Kerry Shale reads extracts from this first ever full-length biography of Nilsson, in which author Alyn Shipton traces Nilsson's life from his Brooklyn childhood to his Los Angeles adolescence, and charts his gradual move into the spotlight as a talented songwriter. With interviews from Nilsson's friends, family and associates, and material drawn from an unfinished draft autobiography Nilsson was writing prior to his death, Shipton probes beneath the enigma and the paradox to discover the real Harry Nilsson, and reveals one of the most creative talents in 20th century popular music.

Reader: Kerry Shale

NILSSON: THE LIFE OF A SINGER-SONGWRITER

BY ALYN SHIPTON

ABRIDGED BY LIBBY SPURRIER

PRODUCER: JOANNA GREEN

A Pier production for BBC Radio 4.

0420130829

Having damaged his voice with drink and drugs Harry turns to a bizarre alternative therapy

Paul McCartney and John Lennon described him as the Beatles' "favorite group," and yet no figure in popular music is as much of a paradox as Harry Nilsson. A major celebrity at a time when stadium rock was in its infancy and huge concerts and festivals were becoming the norm, Nilsson's instrument was the studio, his stage the dubbing booth, his greatest technical triumphs were masterful examples of studio craft, and he studiously avoided live performance.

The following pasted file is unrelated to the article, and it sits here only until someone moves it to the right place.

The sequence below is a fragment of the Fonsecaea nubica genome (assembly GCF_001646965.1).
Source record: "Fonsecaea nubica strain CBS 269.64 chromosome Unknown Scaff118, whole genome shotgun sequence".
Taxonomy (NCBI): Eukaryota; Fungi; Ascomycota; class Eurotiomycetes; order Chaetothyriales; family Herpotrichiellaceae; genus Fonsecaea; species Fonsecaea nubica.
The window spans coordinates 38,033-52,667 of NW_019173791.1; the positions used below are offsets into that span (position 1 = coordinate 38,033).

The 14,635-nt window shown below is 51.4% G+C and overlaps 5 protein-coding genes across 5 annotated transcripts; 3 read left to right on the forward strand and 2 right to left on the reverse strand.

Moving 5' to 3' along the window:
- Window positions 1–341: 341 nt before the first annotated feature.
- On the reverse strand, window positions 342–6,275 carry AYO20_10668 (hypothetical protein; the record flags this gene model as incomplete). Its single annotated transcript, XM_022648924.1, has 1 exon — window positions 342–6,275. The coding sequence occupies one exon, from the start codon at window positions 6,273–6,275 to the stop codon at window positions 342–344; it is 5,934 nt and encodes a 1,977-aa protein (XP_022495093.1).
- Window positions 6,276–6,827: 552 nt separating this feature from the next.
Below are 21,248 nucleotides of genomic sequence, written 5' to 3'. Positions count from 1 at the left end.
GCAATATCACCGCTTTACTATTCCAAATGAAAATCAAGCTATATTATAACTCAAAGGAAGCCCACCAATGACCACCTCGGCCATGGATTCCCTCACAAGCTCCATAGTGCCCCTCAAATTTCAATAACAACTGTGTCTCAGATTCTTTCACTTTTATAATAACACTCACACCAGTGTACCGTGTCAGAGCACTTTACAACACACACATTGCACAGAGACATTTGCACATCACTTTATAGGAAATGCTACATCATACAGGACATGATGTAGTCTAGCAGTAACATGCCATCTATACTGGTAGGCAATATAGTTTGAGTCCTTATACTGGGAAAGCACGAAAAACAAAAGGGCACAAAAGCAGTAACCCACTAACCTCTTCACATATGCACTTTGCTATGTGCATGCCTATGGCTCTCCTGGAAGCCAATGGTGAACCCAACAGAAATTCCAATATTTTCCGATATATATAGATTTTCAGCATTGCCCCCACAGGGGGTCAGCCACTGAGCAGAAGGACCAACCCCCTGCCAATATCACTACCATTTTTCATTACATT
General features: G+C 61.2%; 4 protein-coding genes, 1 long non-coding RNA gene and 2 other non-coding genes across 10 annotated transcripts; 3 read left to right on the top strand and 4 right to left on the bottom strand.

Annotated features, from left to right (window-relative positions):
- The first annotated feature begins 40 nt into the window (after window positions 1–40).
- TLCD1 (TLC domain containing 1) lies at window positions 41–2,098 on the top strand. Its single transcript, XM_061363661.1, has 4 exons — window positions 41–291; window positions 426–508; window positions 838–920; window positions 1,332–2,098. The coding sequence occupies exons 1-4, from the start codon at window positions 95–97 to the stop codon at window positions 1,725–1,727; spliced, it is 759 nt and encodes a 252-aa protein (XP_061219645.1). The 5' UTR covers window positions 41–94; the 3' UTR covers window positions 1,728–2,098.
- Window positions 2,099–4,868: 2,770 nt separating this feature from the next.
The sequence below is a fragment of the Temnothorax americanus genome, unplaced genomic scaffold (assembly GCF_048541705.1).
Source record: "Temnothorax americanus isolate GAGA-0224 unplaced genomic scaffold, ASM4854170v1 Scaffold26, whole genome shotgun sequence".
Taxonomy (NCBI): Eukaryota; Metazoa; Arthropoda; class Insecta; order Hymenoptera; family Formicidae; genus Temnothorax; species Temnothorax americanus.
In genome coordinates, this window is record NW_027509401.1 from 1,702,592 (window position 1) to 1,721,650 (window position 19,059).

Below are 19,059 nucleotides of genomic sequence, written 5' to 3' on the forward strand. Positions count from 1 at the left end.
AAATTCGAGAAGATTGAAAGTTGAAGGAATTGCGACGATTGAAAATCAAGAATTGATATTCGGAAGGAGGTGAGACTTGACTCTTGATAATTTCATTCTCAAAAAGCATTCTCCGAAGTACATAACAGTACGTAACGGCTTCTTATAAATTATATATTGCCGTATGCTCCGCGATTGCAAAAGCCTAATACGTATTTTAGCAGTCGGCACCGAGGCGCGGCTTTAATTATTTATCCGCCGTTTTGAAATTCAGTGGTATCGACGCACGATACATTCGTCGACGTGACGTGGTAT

He was a gifted composer of songs for a wide variety of performers, having created vivid flights of imagination for the Ronettes, the Yardbirds and the Monkees, yet Nilsson's own biggest hits were almost all written, ironically, by other composers and lyricists. He won two Grammies, had two top ten singles, and numerous album successes. Once described by his producer Richard Perry as "the finest white male singer on the planet," near the end of his life, his career was marked by voice-damaging substance abuse.

Kerry Shale reads from this first ever full-length biography of Nilsson, in which author Alyn Shipton traces Nilsson's life from his Brooklyn childhood to his Los Angeles adolescence, and charts his gradual move into the spotlight as a talented songwriter. With interviews from Nilsson's friends, family and associates, and material drawn from an unfinished draft autobiography Nilsson was writing prior to his death, Shipton probes beneath the enigma and the paradox to discover the real Harry Nilsson, and reveals one of the most creative talents in 20th century popular music.